Lion of the Blogosphere

NY Times article about Republican primaries

Headline for the article says Party Rules to Streamline Race May Backfire for G.O.P. Implicit in the headline is the assumption that a quick win for Donald Trump is worse for the G.O.P than a race that is not “streamlined.”

“There is a bubble of delusion among Republicans and Democrats in Washington, D.C., with regard to their parties’ respective nominating processes,” Mr. Schmidt [a senior adviser to Senator John McCain of Arizona when he ran for president in 2008] said. “There is no magic date upon which the air will come out of the Donald Trump balloon. The notion that Donald Trump cannot be the Republican nominee is completely and totally wrong.”

The new rules make it more likely that if someone wins both Iowa and New Hampshire, he will quickly run away with the nomination. Trump is currently leading the polls in both of those states.

Written by Lion of the Blogosphere

September 20, 2015 at EDT pm

Posted in Politics

7 Responses

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  1. Ha! The establishment changed those rules so they wouldn’t have another situation like they had in 2012 when it took Romney months after New Hampshire to beat back the competition. If Trump pulls out a when both in Iowa and New Hampshire, I expect to see some establishment dirty tricks to change the rules again mid primary.

    Mike Street Station

    September 20, 2015 at EDT pm

  2. I love the endless concern trolling towards the GOP. As if the Times, CNN, NPR, etc want the Republicans to actually be a winning party. It’s obviously bs. I don’t recall anything along the same lines worrying about how the Democrats might go too left.

    Regardless. Any GOP that satisfies the NYTimes is doomed. And that’s fine with me.


    September 20, 2015 at EDT pm

  3. “It’s going to go on for a while,” said Karl Rove, a Republican strategist

    There’s the money quote from Mr. Establishment himself. It’s 100% aspirational –he wants to draw out *this* particular race because his guy isn’t winning. You can bet that if Jeb were winning, he’d be saying this is a great system for finding the nominee now let’s all get behind him. He knows that Bush will now have to fight to pick up every delegate and simultaneously work to get similar candidates out of the race if Trump racks up some early primary wins and starts to consolidate his momentum.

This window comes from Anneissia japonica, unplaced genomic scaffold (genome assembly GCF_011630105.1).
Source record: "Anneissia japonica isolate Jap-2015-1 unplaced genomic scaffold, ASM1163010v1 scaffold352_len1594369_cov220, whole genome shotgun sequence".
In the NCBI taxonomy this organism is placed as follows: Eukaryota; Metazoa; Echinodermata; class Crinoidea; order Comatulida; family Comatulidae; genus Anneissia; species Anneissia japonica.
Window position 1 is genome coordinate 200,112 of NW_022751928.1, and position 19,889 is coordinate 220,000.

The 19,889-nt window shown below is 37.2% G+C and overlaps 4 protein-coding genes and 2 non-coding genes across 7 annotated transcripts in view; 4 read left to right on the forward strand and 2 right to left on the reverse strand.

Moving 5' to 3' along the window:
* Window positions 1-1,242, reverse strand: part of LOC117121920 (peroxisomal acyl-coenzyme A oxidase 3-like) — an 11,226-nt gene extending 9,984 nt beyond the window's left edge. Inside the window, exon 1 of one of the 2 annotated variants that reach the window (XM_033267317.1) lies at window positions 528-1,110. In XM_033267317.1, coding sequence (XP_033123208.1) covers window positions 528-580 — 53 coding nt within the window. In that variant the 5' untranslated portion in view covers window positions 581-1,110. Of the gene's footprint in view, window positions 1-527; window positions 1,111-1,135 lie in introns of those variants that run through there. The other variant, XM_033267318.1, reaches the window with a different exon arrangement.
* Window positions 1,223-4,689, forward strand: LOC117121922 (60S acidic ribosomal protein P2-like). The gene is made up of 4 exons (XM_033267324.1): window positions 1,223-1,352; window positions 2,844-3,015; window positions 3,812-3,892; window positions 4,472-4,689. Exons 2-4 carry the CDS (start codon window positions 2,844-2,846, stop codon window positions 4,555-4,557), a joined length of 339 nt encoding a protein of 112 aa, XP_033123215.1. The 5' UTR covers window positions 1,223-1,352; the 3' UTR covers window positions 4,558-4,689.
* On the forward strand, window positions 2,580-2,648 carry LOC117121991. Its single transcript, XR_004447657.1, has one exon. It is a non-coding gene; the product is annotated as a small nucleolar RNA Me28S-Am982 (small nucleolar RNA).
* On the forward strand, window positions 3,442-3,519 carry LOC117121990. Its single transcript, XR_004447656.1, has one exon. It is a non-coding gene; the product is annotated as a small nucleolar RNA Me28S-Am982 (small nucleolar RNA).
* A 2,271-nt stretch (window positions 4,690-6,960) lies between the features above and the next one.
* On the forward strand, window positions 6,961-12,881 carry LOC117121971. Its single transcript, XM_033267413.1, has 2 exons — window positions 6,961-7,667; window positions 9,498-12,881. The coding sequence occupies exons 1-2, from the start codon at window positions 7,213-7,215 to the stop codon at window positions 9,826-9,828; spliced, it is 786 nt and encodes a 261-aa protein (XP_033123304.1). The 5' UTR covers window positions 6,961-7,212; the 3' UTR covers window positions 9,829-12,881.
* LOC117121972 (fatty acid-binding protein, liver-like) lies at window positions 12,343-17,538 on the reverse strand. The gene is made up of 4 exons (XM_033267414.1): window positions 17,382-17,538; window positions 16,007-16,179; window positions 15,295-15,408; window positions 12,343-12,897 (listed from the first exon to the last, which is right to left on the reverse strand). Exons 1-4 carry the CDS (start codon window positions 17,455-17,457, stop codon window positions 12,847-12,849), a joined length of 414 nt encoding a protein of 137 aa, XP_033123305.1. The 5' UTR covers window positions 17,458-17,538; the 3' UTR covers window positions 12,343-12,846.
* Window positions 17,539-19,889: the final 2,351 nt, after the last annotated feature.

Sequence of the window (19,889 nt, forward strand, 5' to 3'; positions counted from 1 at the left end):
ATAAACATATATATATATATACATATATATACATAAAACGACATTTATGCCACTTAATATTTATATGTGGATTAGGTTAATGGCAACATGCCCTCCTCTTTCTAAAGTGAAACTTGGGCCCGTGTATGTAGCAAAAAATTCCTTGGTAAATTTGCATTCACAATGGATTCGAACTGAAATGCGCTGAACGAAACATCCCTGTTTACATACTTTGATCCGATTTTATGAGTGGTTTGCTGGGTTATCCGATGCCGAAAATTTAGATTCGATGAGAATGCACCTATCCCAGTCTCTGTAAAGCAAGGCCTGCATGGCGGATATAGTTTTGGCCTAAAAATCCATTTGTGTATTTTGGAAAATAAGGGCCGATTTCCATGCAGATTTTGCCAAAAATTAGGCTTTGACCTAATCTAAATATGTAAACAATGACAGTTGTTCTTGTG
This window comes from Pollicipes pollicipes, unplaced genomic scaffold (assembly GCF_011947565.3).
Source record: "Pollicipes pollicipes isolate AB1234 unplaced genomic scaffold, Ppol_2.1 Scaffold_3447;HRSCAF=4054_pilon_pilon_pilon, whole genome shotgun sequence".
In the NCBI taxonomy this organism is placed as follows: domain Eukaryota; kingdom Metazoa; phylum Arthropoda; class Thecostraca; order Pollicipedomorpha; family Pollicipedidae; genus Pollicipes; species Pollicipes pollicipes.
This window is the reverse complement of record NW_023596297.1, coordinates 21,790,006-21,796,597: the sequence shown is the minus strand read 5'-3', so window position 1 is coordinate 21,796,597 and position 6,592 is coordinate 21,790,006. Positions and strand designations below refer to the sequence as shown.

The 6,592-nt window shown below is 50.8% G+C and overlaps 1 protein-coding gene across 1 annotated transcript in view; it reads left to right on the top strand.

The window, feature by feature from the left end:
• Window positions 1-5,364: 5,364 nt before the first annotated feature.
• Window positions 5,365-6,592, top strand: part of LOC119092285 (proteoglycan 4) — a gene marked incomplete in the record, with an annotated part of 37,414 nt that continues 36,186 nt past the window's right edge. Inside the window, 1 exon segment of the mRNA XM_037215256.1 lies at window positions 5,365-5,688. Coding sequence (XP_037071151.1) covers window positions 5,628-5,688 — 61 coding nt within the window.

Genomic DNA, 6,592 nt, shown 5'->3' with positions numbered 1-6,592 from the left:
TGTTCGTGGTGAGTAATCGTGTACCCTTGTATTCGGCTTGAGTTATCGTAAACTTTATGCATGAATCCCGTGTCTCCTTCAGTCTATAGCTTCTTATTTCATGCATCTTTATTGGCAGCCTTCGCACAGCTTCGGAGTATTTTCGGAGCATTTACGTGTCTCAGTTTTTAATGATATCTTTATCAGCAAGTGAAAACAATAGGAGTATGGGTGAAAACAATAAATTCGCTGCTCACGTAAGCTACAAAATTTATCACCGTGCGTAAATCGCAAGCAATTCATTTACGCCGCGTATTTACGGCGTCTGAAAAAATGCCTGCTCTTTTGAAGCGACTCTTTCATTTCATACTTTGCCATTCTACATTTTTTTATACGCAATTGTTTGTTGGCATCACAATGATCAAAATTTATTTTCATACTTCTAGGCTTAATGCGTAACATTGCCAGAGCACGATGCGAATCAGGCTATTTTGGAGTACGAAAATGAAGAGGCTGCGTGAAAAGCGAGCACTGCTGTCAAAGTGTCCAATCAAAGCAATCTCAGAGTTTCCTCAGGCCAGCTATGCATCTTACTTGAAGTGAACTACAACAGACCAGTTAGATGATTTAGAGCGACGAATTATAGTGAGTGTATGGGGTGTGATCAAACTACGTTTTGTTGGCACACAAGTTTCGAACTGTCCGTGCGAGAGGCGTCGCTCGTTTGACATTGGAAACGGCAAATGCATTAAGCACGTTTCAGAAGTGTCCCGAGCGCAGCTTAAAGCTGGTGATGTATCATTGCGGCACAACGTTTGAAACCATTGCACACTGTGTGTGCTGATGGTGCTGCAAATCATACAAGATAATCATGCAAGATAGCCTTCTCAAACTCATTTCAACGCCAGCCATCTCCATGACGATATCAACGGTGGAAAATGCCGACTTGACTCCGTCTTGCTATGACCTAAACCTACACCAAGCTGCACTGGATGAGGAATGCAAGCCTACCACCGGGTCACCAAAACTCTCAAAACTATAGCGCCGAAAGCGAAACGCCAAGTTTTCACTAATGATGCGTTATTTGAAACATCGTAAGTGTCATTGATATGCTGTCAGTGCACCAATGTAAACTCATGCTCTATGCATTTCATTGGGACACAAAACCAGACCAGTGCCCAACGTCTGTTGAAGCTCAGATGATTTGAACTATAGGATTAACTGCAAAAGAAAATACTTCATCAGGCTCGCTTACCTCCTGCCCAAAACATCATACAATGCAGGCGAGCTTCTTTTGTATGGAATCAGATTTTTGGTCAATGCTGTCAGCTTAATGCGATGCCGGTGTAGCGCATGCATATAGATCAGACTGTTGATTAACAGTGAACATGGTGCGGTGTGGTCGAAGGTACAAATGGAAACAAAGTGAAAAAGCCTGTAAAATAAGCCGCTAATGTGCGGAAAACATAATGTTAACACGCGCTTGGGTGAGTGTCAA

It’s rather sordid that the NY Times is seemingly conspiring with the GOP Establishment to create the narrative that Trump is somehow undeserving of the nomination if he wins the early races and that he’s spoiling their eventual nominee’s chances merely by running. No wonder Republicans have come to hate their own party and its controllers.


    September 20, 2015 at EDT pm

  4. I strongly disagree with allowing the same states to go first every time. I would rather it be random and no state should be among the first five if it has been among the first five in any of the last five years.

    not too late

    September 20, 2015 at EDT pm

    • Iowa and New Hampshire are in no way representative states. Obviously they should come up with a better system that either has more representative states go first or, as you suggest, make it random for each Presidential election.

      Mike Street Station

      September 20, 2015 at EDT pm

  5. “I strongly disagree with allowing the same states to go first every time.”

    There are two ways of doing this correctly.

    The first is to treat the presidential nomination the same as the nomination of a candidate for either House of Congress, Governor, Mayor, or any other office. Hold a nationwide primary, allow all members of the party to vote, winner is the nominee. Maybe hold some sort of runoff if no candidate gets above a certain percentage.

    The second is to hold conventions more often than a few months before the presidential election -this was once done in the US, and is the norm in other countries- and treat them as more than advertising for the already selected candidate (in their current state their federal subsidies should be withdrawn, as they give the Democrats and Republicans a big advantage over current and possible future alternative parties). Hold a convention every year. State parties can select their delegates any way they want and whenever they want, as long as they select new delegates every two to four years.

    The convention held the year a new president takes office selects a presumptive nominee for the next presidential election. This person could act as sort of a leader of the opposition, which the country could use anyway. During the presidential election year, the party members are polled about whether they still want to continue with this candidate for the actual presidential election. If the party members don’t back him/ her, the convention that year picks a new candidate. Do the same with the vice presidential candidates.

    Either would work. The current system is inane. Its the political equivalent of the pre-BCS college championship system.


    September 21, 2015 at EDT am

  6. Why does anybody ever talk to Steve Schmidt about anything.

    He, more than anybody else, lost that election for McCain (1) repeatedly threatening to quit if McCain ever said anything critical of Obama, (2) recommending Sarah Palin, and then (3) Bashing Sarah Palin before the election.

    Guy is just a fuckup loser.


    September 22, 2015 at EDT am

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